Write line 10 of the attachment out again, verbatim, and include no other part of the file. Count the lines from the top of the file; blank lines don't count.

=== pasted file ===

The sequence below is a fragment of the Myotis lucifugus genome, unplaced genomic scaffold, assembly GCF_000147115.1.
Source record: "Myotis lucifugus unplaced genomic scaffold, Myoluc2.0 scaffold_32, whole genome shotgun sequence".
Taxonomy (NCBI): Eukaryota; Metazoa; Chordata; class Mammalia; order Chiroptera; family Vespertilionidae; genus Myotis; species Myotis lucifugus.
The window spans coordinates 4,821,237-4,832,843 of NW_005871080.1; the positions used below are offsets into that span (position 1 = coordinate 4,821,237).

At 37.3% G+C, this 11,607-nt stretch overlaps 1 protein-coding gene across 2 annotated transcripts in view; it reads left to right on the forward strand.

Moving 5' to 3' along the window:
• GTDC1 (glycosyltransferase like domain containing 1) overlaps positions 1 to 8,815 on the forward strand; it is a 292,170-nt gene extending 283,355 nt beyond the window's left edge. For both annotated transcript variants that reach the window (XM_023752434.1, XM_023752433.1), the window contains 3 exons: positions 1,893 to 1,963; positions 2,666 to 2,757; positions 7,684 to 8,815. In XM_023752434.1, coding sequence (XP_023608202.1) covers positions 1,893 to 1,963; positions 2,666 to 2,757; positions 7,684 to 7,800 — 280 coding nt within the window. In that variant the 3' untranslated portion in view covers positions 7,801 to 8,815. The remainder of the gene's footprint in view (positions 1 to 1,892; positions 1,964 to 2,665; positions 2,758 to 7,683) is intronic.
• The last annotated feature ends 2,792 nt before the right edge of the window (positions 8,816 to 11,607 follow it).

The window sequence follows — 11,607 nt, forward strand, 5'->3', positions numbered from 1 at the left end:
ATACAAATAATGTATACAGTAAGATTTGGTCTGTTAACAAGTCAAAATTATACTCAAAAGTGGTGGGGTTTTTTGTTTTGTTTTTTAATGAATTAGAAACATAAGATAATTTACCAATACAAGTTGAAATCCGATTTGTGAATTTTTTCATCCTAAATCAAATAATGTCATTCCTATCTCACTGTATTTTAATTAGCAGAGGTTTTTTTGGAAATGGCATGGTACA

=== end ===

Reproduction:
ATACAAATAATGTATACAGTAAGATTTGGTCTGTTAACAAGTCAAAATTATACTCAAAAGTGGTGGGGTTTTTTGTTTTGTTTTTTAATGAATTAGAAACATAAGATAATTTACCAATACAAGTTGAAATCCGATTTGTGAATTTTTTCATCCTAAATCAAATAATGTCATTCCTATCTCACTGTATTTTAATTAGCAGAGGTTTTTTTGGAAATGGCATGGTACA